I didn’t want to get back on the bus. But I did, and the tour continued to the magnificent waterfall, Gullfoss, where I watched the water surge forwards over a cliff edge, its force and fury a reminder that nature is in charge here. Its spray created a fine mist and dampened the air. The next stop was the Geysir Centre where I watched geysers pop. The earth coughed, and steam shot skywards as the smell of sulphur settled in my nostrils and lingered on my skin.

On the second and third days, I did settle down to write, at workshops with Patrick Gale, (Mother’s Boy, 2022) Gretchen Rubin (Outer Order, Inner Calm, 2019) and Aminatta Forna (The Window Seat, 2022). I was facing my fears in these sessions, learning about aspects of writing that scare me. But the faculty was bigger than the classes I took, and I would have loved to have gone to all the different workshops with Adam Gopnick, David Chariandy, Cynthia D’Aprix Sweeney, Dan Kois, Elnathan John, Will Ferguson and Kristín Helga Gunnarsdóttir.

To intensify the feeling of moving through a dream, on Friday night, Eliza, First Lady of Iceland, hosted a reception at the presidential residence in Reykjavik. Sun broke through the clouds as we gathered on the lawn, champagne in hand, to admire the view. Cheerful, multicoloured buildings dotted the Reykjavik peninsula, brightening the atmosphere, warming the landscape. Water, flat like glass, reflected the sunlight, sending the rays back into the sky, lightening it so it seemed like a summer’s day at eight o’clock in the evening.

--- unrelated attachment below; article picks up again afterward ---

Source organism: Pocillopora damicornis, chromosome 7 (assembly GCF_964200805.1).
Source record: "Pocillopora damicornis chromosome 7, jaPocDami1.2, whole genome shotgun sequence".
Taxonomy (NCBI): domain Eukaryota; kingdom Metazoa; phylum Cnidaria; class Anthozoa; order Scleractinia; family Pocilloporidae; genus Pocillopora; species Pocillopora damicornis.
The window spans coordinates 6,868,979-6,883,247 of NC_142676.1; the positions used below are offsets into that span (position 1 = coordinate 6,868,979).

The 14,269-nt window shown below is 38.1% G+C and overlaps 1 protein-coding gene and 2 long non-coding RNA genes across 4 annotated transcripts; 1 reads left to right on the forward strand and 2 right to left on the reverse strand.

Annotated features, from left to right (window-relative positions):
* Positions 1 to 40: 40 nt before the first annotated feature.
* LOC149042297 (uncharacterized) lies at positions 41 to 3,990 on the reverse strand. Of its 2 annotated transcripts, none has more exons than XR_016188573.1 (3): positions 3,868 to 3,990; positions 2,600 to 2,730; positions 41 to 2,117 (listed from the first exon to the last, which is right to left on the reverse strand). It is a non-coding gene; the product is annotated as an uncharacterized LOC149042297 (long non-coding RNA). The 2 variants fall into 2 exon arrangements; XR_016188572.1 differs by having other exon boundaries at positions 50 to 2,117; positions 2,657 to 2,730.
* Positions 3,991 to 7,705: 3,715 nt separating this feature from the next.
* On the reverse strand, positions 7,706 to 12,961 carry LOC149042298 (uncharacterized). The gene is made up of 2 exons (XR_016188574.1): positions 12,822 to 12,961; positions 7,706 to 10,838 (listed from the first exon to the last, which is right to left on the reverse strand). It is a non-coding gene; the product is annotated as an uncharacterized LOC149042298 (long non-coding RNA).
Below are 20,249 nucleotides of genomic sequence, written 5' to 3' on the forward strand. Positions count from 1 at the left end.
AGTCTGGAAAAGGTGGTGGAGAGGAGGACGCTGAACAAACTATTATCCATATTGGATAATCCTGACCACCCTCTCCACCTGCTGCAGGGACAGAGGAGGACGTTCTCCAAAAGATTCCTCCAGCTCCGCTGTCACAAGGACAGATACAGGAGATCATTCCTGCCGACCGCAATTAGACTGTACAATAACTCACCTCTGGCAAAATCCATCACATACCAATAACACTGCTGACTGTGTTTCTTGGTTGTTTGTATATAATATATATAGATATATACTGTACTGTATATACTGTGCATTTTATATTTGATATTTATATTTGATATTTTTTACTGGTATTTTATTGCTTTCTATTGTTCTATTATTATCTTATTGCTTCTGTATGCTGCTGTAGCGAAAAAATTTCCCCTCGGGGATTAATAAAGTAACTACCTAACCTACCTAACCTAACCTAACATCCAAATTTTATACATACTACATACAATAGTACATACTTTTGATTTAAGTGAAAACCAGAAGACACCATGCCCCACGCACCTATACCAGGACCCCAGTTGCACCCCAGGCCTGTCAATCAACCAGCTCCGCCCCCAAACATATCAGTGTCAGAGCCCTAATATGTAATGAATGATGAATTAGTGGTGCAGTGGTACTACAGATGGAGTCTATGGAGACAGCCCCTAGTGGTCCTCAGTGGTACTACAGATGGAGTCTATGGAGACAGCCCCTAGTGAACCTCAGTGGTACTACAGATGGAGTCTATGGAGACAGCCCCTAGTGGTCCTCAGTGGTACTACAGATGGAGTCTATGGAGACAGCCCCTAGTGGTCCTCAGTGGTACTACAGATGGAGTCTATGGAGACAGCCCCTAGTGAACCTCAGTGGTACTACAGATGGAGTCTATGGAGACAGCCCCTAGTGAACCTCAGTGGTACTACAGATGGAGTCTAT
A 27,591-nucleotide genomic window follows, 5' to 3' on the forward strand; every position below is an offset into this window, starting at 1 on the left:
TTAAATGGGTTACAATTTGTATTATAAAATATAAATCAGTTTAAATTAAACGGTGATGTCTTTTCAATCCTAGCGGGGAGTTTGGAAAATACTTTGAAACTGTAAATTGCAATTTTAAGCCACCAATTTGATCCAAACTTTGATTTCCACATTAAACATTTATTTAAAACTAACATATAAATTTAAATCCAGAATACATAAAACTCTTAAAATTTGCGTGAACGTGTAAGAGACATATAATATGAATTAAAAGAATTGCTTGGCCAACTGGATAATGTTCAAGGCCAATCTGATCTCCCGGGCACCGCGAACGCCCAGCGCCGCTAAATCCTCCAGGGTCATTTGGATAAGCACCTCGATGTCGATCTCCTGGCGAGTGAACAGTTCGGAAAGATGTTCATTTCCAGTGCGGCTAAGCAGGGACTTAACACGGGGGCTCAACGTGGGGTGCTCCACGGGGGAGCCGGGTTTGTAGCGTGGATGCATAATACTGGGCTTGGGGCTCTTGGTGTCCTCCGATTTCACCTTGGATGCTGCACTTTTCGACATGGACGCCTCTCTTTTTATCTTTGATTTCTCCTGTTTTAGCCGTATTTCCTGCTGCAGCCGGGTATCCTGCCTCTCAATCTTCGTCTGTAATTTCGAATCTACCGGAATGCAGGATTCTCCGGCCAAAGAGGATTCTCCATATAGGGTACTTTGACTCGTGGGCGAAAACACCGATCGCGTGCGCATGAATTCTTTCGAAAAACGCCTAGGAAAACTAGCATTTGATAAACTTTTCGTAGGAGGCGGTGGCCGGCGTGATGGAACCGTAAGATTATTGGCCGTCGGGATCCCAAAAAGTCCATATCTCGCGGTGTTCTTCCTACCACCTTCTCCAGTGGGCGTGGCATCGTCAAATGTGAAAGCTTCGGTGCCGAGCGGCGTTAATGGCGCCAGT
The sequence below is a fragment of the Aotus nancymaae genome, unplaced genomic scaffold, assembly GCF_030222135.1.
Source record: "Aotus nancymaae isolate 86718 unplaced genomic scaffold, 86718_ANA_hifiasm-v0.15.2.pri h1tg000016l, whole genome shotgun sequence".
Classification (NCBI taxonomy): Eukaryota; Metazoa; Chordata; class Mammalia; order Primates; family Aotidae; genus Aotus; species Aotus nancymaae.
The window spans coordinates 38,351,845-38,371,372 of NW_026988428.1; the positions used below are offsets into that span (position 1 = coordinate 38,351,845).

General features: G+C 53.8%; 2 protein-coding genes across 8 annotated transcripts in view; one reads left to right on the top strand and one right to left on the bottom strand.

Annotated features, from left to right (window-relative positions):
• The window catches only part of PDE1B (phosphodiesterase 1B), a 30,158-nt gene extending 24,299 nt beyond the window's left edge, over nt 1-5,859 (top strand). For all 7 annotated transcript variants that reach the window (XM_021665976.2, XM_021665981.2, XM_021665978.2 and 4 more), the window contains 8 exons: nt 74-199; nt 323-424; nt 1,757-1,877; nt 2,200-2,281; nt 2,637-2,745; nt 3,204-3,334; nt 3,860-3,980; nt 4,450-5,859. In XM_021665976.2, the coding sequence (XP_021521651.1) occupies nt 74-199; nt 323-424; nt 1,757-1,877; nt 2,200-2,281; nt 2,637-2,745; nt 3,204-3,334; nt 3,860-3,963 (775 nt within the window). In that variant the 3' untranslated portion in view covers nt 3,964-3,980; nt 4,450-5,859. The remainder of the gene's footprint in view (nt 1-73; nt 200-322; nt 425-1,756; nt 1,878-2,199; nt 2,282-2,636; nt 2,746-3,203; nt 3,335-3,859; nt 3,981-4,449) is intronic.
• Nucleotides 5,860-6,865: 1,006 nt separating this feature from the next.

Art and literature are respected and cherished in Iceland and this reception and another at City Hall on Thursday evening, in yet another building which overlooked water, reinforced this feeling.

Rounding off the week was a pub night with readings from Icelandic authors and music from Hera Björk who sang Dana’s All Kinds of Everything, a reminder that even if I felt far from home, I really wasn’t, and that Iceland and Ireland share a love of the Eurovision song contest as well as their common Viking ancestry!

On my final day I visited the Blue Lagoon, a slash of blue on black, a blue so vivid, it looked like a stretch of water in the Caribbean. I immersed myself in the hot, healing liquid and slathered face masks on my skin. The sun reappeared and the blue water reached a new level of vibrancy, mirroring the bright cloudless sky above. I lay my head back against the volcanic rock, gazed upwards and thought about my novel, the book I have always dreamt of writing, Under a Wide Blue Sky, highly commended in the Irish Writers Centre Novel Fair 2022, and the words that brought me here, the work that began as memoir and transformed into fiction. Covid changed so much for so many. For me it changed my writing.

Water featured everywhere in Iceland. It was visible at the end of the main street in Reykjavik, from the window of my hotel room, in the hot tubs and public pools. Everywhere I looked I saw the sea and decided I should swim in it so in between workshops I found a beach with a hot tub filled with smiling, happy Icelanders wearing swimsuits and woolly hats.

This land of silvery ethereal light, shadowy grey clouds, and darkness ever-present in the rocks, earth and sky, where the senses are stimulated, the air is clean and the space is wide open, there is room to breathe and think.

After two years of sequestration and isolation, this trip was a gift for my senses, my imagination, my writing and for that, Eliza, Erica, Jessica, Roman, Lisa, Elizabeth, and all at the Iceland Writers Retreat, I thank you.